It was interesting that, when the University of Michigan released a study this month about the impact of EVs on overall household income, most media outlets grabbed onto a generic fact within the research write-up. “Most Households Could Cut Energy Cost Burden—” this is the headline that Reuters, MSN, Yahoo, and other major media outlets used.
However, the headline from the University of Michigan research writeup focuses on an entirely different view of the economic impact of EVs, the division of classes that is largely hidden in the US: “EV Transition Will Benefit Most US Vehicle Owners, But Lowest Income Americans Could Get Left Behind.”
Finally, the headline published in the original research indicates no findings, but, rather, refers to its theoretical underpinnings: “Mapping Electric Vehicle Impacts: Greenhouse Gas Emissions, Fuel Costs, and Energy Justice in the United States.” The study was published in the January, 2023 issue of Environmental Research Letters, an IOP Publishing journal.
The distinction among the 3 versions of the headlines cannot be buried.
US Energy Secretary Jennifer Granholm said recently at CES the Biden administration “is focused totally on bringing down the costs of energy for people” and said vehicle owners are saving $35 on average to recharge an EV versus filling up a traditional gas tank. The Transportation Department calculates that US households spent an average of $10,961 on transportation in 2021. Households in the lowest income quintile spent the least on transportation but faced a larger transportation cost burden, spending 27% of after-tax income on transportation compared to 10.4% by the highest income quintile.
The Impact of EVs on Different Households is Lanes Apart
Yes, 90% of current automobile owners will spend less if they switch to an EV. That makes sense, right? While the upfront costs of EVs — at least until recently — have exceeded the average cost of an internal combustion engine (ICE) vehicle, the cost of ownership over the life of an EV is less. (The original research does not include vehicle purchase costs.)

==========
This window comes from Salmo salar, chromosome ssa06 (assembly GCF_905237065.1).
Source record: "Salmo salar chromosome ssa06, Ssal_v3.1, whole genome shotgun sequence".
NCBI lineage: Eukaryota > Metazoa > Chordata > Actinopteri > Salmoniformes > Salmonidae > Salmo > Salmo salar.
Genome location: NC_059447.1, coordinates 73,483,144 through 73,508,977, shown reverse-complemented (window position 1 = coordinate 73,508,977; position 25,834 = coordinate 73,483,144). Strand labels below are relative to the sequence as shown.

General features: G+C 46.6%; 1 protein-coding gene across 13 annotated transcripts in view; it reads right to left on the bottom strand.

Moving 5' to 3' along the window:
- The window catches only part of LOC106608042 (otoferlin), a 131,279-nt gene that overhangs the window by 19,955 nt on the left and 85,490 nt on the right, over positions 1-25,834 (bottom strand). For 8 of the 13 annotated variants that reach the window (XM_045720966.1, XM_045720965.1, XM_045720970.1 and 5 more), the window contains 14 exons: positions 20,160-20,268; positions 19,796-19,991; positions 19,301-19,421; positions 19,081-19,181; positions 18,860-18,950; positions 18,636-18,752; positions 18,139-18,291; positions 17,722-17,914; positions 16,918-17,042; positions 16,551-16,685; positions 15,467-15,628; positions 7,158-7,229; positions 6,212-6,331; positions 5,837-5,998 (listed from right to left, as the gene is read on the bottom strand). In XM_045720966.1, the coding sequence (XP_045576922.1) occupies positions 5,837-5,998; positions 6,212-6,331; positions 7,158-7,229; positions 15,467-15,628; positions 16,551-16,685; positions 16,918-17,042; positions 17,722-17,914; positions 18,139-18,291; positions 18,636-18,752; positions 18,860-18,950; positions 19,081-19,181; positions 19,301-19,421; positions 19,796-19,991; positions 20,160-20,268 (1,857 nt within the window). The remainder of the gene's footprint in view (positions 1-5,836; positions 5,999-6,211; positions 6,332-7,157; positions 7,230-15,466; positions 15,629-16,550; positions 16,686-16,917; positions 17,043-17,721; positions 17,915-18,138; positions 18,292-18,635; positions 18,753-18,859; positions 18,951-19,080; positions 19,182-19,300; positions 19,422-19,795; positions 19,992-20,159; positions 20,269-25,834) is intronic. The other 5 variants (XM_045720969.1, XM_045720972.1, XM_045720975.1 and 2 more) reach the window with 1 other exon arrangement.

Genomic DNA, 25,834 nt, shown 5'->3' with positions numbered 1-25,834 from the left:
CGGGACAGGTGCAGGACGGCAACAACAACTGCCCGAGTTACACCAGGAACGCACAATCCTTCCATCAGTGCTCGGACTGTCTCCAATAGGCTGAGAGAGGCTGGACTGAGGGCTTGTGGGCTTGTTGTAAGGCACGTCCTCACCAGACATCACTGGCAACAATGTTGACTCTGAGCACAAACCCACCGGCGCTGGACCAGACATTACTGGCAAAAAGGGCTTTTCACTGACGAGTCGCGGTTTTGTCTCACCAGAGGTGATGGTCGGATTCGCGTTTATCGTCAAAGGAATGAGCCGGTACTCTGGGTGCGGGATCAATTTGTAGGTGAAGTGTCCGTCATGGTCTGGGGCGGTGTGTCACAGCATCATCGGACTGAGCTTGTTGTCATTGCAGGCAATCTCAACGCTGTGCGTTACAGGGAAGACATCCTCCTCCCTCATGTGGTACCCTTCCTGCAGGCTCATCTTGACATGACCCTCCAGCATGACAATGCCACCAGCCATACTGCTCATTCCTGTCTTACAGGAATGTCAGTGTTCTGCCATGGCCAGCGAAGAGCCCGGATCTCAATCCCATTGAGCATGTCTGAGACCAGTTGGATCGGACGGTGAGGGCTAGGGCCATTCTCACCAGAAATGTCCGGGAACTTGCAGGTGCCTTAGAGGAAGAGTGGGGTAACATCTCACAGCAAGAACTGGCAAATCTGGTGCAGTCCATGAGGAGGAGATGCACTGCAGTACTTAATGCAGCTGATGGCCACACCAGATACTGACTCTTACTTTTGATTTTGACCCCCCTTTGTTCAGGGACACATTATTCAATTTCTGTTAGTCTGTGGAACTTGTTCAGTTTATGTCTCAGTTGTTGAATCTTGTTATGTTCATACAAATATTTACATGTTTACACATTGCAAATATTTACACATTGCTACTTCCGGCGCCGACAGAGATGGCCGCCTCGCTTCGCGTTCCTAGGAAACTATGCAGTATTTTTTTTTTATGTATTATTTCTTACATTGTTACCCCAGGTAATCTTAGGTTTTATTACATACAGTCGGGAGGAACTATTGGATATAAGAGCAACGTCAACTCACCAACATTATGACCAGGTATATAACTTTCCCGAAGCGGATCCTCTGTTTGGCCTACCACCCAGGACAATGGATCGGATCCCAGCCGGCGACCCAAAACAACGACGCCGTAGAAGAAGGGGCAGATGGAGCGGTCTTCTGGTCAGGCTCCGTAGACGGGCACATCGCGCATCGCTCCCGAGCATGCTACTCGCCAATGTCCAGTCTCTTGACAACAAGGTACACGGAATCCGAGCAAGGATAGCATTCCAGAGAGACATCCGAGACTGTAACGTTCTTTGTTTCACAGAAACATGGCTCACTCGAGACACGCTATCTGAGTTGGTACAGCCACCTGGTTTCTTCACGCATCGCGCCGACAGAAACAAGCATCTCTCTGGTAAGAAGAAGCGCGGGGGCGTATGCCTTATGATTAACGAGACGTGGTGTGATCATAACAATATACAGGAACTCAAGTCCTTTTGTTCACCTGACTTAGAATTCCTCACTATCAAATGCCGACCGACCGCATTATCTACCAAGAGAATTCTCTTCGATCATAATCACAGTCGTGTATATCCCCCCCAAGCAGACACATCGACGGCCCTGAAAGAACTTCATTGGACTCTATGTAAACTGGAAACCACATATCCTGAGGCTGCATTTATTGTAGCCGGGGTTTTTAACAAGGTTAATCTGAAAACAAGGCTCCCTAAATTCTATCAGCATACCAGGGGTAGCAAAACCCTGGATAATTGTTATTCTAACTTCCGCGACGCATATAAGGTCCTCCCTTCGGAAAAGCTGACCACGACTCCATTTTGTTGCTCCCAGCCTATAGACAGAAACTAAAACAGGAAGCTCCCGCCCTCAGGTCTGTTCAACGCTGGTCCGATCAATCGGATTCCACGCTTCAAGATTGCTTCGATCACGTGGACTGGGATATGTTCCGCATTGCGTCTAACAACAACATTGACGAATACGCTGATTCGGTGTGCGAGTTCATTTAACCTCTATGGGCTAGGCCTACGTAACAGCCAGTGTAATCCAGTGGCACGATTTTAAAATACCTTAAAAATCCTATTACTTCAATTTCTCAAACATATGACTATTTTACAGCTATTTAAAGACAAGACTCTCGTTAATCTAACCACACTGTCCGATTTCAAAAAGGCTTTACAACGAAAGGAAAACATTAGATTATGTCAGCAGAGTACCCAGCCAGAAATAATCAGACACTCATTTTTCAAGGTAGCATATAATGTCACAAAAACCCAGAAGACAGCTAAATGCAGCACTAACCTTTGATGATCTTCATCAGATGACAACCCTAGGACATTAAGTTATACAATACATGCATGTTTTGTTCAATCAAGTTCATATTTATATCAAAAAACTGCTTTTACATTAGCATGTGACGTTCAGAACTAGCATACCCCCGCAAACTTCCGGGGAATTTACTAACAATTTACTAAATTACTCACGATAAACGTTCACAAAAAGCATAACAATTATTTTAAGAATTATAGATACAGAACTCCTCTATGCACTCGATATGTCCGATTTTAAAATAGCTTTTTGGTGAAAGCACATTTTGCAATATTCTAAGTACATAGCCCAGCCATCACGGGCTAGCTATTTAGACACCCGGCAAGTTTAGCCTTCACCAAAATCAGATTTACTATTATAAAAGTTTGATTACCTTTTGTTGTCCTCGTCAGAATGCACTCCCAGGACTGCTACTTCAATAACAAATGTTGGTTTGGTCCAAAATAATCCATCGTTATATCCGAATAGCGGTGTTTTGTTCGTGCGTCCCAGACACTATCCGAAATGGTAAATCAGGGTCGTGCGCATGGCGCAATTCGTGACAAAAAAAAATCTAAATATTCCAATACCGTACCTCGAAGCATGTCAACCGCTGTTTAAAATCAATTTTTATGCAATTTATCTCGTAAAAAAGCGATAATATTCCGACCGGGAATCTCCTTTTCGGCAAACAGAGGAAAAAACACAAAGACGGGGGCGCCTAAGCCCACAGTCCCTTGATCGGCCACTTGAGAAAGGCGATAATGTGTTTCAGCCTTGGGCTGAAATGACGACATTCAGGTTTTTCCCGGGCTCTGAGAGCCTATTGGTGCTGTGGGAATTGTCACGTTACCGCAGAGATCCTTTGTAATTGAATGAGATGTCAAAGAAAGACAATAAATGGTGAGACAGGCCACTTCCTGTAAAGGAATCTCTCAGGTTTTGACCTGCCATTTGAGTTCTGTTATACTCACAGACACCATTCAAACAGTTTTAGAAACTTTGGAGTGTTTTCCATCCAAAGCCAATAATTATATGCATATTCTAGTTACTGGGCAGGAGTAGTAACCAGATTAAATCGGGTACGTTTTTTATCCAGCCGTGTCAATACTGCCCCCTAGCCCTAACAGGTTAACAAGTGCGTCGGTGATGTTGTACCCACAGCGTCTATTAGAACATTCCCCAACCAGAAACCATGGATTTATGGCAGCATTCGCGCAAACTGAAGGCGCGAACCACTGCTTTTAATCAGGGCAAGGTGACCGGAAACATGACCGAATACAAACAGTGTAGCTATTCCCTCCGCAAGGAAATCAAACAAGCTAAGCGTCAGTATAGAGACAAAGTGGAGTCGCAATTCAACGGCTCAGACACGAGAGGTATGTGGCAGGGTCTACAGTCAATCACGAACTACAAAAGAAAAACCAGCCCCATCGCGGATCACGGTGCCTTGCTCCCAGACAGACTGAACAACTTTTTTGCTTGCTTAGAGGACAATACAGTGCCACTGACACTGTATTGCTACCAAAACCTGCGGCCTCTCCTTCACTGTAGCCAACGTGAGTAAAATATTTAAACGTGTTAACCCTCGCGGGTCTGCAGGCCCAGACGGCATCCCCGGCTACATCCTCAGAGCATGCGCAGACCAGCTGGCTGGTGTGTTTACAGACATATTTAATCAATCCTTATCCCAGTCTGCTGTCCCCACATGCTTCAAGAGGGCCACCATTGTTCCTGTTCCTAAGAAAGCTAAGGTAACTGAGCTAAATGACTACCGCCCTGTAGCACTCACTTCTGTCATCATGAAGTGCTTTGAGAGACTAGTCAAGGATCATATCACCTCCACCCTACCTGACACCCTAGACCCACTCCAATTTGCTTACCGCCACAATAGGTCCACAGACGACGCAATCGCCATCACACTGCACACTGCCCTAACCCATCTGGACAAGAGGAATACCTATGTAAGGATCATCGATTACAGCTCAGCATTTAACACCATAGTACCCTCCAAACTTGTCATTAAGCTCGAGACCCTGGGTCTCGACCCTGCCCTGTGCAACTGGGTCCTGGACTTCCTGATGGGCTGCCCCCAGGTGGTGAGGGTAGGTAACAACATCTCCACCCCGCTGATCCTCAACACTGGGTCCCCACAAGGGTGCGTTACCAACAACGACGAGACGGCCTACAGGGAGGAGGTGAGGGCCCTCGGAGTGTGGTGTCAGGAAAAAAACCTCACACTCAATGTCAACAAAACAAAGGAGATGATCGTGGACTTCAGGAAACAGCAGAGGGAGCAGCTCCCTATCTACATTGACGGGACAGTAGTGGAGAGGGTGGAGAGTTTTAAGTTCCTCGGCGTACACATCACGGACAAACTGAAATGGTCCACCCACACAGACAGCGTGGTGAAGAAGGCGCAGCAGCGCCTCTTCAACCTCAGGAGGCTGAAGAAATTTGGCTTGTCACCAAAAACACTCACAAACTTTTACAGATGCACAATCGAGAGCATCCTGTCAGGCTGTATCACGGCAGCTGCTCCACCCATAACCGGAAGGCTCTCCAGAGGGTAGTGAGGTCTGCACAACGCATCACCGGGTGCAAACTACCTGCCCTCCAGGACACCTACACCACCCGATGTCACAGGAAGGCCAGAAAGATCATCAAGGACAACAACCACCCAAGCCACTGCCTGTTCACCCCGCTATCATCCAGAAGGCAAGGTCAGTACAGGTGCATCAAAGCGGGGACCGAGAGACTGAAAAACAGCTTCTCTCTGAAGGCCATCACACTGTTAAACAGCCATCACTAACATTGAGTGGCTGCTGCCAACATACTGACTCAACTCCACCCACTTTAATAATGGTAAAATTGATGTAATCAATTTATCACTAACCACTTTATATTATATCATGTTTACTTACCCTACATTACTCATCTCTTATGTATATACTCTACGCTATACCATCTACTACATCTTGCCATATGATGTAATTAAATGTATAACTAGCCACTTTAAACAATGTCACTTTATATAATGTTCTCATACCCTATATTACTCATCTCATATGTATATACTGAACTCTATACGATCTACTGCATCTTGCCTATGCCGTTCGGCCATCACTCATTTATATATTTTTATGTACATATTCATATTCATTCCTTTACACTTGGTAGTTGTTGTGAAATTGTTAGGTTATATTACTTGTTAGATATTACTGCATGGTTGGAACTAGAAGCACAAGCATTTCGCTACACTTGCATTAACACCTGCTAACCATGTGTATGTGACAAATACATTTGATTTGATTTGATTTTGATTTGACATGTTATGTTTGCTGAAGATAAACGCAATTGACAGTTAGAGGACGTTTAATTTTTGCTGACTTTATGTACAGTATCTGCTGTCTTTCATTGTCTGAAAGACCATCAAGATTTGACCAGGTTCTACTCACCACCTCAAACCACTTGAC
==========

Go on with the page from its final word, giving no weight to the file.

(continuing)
However, the University of Michigan research is really about how half of the lowest income US households (an estimated 8.3 million households) will continue to experience high transportation energy burdens. These are households that spend more than 4% of household income on filling the tank or charging up.
Why is this nuance important? What does it tell us about gaps in the transition to transportation electrification? Is there any momentum toward establishing more equitable future transportation?
To their credit, the major outlets did include the line “but very high EV transportation energy burdens would continue for the lowest income households, the study found.” The statement occurs a couple of paragraphs in. Why is it déclassé to talk about the importance of making EVs possible for everyone?
Could it be the discussion of “energy justice” at a time when accusations of being “woke” can make or break careers? Take Florida Governor Ron DeSantis. He’s being sued by former Hillsborough State Attorney Andrew Warren for removing him from office for his “woke” pro-choice opinions. When he announced Warren’s suspension, DeSantis referred to him as a “woke ideologue” who “masqueraded” as a prosecutor. (Yesterday, US District Judge Robert L. Hinkle ruled Friday that DeSantis’ suspension of Warren violated the Florida Constitution and the First Amendment.)